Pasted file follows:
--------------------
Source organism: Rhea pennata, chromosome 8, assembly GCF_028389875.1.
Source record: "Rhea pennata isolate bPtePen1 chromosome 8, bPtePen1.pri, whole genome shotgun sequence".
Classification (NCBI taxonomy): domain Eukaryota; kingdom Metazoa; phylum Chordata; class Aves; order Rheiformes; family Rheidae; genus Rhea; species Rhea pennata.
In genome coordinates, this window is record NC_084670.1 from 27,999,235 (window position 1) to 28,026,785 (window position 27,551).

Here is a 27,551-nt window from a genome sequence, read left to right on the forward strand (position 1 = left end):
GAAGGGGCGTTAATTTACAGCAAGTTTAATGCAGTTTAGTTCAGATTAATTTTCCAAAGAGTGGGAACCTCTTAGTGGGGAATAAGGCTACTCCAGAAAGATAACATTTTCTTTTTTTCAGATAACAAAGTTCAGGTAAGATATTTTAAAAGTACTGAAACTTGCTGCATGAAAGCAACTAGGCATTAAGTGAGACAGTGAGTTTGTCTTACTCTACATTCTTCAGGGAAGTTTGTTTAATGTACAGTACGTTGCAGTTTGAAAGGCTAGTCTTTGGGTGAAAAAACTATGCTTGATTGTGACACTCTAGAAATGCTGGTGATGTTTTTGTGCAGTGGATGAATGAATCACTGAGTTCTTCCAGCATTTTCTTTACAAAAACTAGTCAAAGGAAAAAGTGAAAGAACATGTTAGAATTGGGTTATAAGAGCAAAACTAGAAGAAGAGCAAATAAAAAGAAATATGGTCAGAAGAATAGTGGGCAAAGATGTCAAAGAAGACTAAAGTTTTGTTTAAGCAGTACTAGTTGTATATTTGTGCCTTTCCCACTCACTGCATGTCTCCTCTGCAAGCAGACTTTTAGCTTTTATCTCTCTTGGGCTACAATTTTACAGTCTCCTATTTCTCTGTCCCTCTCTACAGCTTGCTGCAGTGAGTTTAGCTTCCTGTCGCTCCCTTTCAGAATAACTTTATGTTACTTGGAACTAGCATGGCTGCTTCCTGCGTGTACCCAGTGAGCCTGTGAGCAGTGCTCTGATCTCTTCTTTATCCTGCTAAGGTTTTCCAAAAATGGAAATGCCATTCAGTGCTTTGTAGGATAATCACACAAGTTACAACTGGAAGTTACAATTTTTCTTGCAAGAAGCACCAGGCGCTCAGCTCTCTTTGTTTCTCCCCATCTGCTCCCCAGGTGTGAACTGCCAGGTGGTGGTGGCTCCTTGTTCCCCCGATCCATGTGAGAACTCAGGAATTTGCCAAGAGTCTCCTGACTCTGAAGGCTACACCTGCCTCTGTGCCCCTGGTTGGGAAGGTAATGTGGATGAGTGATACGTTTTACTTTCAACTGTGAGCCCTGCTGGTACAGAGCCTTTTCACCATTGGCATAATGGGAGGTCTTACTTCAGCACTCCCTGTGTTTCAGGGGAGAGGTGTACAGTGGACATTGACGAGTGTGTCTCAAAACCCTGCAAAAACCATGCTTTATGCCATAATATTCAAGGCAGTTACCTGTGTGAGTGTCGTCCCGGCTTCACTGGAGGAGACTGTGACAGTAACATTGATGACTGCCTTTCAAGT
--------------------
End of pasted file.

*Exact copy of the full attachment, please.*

Source organism: Rhea pennata, chromosome 8, assembly GCF_028389875.1.
Source record: "Rhea pennata isolate bPtePen1 chromosome 8, bPtePen1.pri, whole genome shotgun sequence".
Classification (NCBI taxonomy): domain Eukaryota; kingdom Metazoa; phylum Chordata; class Aves; order Rheiformes; family Rheidae; genus Rhea; species Rhea pennata.
In genome coordinates, this window is record NC_084670.1 from 27,999,235 (window position 1) to 28,026,785 (window position 27,551).

Here is a 27,551-nt window from a genome sequence, read left to right on the forward strand (position 1 = left end):
GAAGGGGCGTTAATTTACAGCAAGTTTAATGCAGTTTAGTTCAGATTAATTTTCCAAAGAGTGGGAACCTCTTAGTGGGGAATAAGGCTACTCCAGAAAGATAACATTTTCTTTTTTTCAGATAACAAAGTTCAGGTAAGATATTTTAAAAGTACTGAAACTTGCTGCATGAAAGCAACTAGGCATTAAGTGAGACAGTGAGTTTGTCTTACTCTACATTCTTCAGGGAAGTTTGTTTAATGTACAGTACGTTGCAGTTTGAAAGGCTAGTCTTTGGGTGAAAAAACTATGCTTGATTGTGACACTCTAGAAATGCTGGTGATGTTTTTGTGCAGTGGATGAATGAATCACTGAGTTCTTCCAGCATTTTCTTTACAAAAACTAGTCAAAGGAAAAAGTGAAAGAACATGTTAGAATTGGGTTATAAGAGCAAAACTAGAAGAAGAGCAAATAAAAAGAAATATGGTCAGAAGAATAGTGGGCAAAGATGTCAAAGAAGACTAAAGTTTTGTTTAAGCAGTACTAGTTGTATATTTGTGCCTTTCCCACTCACTGCATGTCTCCTCTGCAAGCAGACTTTTAGCTTTTATCTCTCTTGGGCTACAATTTTACAGTCTCCTATTTCTCTGTCCCTCTCTACAGCTTGCTGCAGTGAGTTTAGCTTCCTGTCGCTCCCTTTCAGAATAACTTTATGTTACTTGGAACTAGCATGGCTGCTTCCTGCGTGTACCCAGTGAGCCTGTGAGCAGTGCTCTGATCTCTTCTTTATCCTGCTAAGGTTTTCCAAAAATGGAAATGCCATTCAGTGCTTTGTAGGATAATCACACAAGTTACAACTGGAAGTTACAATTTTTCTTGCAAGAAGCACCAGGCGCTCAGCTCTCTTTGTTTCTCCCCATCTGCTCCCCAGGTGTGAACTGCCAGGTGGTGGTGGCTCCTTGTTCCCCCGATCCATGTGAGAACTCAGGAATTTGCCAAGAGTCTCCTGACTCTGAAGGCTACACCTGCCTCTGTGCCCCTGGTTGGGAAGGTAATGTGGATGAGTGATACGTTTTACTTTCAACTGTGAGCCCTGCTGGTACAGAGCCTTTTCACCATTGGCATAATGGGAGGTCTTACTTCAGCACTCCCTGTGTTTCAGGGGAGAGGTGTACAGTGGACATTGACGAGTGTGTCTCAAAACCCTGCAAAAACCATGCTTTATGCCATAATATTCAAGGCAGTTACCTGTGTGAGTGTCGTCCCGGCTTCACTGGAGGAGACTGTGACAGTAACATTGATGACTGCCTTTCAAGT